Bacteriophage lytic enzymes (i.e., phage lysins) are a trending alternative for general antibiotics to combat growing antimicrobial resistance. Gram-positive Bacillus cereus causes one of the most severe forms of intraocular infection, often resulting in complete vision loss. It is an inherently β-lactamase-resistant organism that is highly inflammogenic in the eye, and antibiotics are not often beneficial as the sole therapeutic option for these blinding infections. The use of phage lysins as a treatment for B. cereus ocular infection has never been tested or reported. In this study, the phage lysin PlyB was tested in vitro, demonstrating rapid killing of vegetative B. cereus but not its spores. PlyB was also highly group specific and effectively killed the bacteria in various bacterial growth conditions, including ex vivo rabbit vitreous (Vit). Furthermore, PlyB demonstrated no cytotoxic or hemolytic activity toward human retinal cells or erythrocytes and did not trigger innate activation. In in vivo therapeutic experiments, PlyB was effective in killing B. cereus when administered intravitreally in an experimental endophthalmitis model and topically in an experimental keratitis model. In both models of ocular infection, the effective bactericidal property of PlyB prevented pathological damage to ocular tissues. Thus, PlyB was found to be safe and effective in killing B. cereus in the eye, greatly improving an otherwise devastating outcome. Overall, this study demonstrates that PlyB is a promising therapeutic option for B. cereus eye infections.IMPORTANCEEye infections from antibiotic-resistant Bacillus cereus are devastating and can result in blindness with few available treatment options. Bacteriophage lysins are an alternative to conventional antibiotics with the potential to control antibiotic-resistant bacteria. This study demonstrates that a lysin called PlyB can effectively kill B. cereus in two models of B. cereus eye infections, thus treating and preventing the blinding effects of these infections.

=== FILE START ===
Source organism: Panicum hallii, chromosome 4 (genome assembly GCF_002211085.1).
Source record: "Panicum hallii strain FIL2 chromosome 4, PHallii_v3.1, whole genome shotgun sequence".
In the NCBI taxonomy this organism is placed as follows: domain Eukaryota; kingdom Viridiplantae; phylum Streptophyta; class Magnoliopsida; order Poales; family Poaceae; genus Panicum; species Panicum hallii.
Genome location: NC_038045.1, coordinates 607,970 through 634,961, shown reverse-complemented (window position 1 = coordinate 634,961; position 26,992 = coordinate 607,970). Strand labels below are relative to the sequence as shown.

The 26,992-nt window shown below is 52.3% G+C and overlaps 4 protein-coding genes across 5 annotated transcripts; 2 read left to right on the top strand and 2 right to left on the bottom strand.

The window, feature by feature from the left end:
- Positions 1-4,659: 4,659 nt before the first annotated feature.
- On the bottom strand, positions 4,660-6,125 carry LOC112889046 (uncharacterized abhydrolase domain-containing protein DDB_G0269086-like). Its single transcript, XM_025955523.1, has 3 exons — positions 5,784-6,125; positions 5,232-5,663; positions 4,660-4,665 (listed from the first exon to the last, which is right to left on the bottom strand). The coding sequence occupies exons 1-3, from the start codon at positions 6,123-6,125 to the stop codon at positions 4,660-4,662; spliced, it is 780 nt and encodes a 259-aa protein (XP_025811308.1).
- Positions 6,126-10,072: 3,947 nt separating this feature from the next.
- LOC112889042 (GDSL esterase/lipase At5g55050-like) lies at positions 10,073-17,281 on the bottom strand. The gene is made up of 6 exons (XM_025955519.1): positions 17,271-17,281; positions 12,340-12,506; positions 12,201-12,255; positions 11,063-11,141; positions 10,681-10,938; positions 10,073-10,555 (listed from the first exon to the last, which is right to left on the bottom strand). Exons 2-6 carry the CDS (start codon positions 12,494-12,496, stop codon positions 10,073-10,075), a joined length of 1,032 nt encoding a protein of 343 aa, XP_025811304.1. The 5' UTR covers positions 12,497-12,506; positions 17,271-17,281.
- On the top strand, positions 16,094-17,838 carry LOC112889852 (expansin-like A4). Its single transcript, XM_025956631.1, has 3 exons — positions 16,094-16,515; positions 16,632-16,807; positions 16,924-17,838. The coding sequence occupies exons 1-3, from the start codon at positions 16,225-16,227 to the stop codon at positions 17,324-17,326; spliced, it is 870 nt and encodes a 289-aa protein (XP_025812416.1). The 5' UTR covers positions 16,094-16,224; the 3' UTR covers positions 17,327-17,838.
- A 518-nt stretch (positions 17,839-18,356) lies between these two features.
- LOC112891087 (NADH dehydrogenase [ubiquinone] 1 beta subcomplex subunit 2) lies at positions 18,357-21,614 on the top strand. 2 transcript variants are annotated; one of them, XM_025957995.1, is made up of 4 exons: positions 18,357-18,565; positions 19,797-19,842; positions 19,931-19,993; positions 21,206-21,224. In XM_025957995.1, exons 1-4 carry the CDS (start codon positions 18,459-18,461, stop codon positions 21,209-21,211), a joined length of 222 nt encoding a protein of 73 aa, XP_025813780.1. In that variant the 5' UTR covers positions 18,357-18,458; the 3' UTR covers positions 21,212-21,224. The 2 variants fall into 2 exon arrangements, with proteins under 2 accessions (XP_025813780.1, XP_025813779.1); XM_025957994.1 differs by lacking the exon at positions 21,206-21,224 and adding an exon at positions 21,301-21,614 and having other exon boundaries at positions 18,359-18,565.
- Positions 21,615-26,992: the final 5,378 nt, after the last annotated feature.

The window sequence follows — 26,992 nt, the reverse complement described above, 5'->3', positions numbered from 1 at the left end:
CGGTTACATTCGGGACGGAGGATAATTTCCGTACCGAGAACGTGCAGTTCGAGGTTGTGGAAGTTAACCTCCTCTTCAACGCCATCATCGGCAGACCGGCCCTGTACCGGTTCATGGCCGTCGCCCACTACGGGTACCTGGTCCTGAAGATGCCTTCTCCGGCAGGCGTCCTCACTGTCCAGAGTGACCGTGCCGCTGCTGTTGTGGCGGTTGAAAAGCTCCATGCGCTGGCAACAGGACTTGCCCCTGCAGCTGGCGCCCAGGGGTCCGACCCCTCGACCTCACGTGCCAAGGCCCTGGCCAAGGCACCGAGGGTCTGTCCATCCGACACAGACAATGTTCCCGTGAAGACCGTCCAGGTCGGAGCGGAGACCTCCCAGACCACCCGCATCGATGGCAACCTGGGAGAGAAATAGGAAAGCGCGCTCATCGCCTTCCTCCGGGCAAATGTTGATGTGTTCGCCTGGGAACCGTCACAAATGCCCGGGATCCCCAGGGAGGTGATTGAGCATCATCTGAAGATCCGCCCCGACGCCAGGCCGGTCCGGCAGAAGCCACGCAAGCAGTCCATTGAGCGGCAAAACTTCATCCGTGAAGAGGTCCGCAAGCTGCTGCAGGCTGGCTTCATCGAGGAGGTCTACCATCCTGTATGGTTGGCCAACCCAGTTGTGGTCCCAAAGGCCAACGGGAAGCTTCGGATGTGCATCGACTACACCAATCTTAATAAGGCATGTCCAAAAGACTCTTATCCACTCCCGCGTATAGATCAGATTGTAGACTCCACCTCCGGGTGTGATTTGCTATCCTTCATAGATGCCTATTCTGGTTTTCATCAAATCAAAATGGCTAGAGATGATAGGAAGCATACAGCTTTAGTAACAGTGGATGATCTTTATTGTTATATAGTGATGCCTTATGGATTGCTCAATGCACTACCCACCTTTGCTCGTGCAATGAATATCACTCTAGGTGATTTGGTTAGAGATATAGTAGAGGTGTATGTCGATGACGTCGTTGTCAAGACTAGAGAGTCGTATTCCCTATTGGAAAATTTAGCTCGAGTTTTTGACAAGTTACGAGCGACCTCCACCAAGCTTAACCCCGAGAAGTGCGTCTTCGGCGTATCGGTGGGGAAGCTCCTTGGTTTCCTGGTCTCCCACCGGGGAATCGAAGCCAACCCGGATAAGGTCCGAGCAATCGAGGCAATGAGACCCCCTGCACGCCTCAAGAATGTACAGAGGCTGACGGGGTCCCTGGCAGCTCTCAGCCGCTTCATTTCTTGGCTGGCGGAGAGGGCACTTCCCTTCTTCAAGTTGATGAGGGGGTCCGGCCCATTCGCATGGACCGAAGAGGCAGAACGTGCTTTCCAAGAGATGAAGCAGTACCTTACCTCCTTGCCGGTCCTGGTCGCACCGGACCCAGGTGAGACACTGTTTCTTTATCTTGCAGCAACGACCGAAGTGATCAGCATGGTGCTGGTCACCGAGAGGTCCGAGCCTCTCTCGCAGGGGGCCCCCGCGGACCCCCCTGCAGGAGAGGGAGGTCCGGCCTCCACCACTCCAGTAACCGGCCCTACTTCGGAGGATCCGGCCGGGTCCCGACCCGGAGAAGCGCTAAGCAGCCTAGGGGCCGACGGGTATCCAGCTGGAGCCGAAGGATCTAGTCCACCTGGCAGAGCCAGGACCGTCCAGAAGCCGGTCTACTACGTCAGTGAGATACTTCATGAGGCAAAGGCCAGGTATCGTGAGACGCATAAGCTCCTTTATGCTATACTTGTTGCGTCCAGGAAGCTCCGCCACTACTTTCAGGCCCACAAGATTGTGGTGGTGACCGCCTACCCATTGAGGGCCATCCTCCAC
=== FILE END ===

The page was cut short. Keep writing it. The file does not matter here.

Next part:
Keywords: Bacillus; bacteriophage lysin; endophthalmitis; keratitis; ocular infection.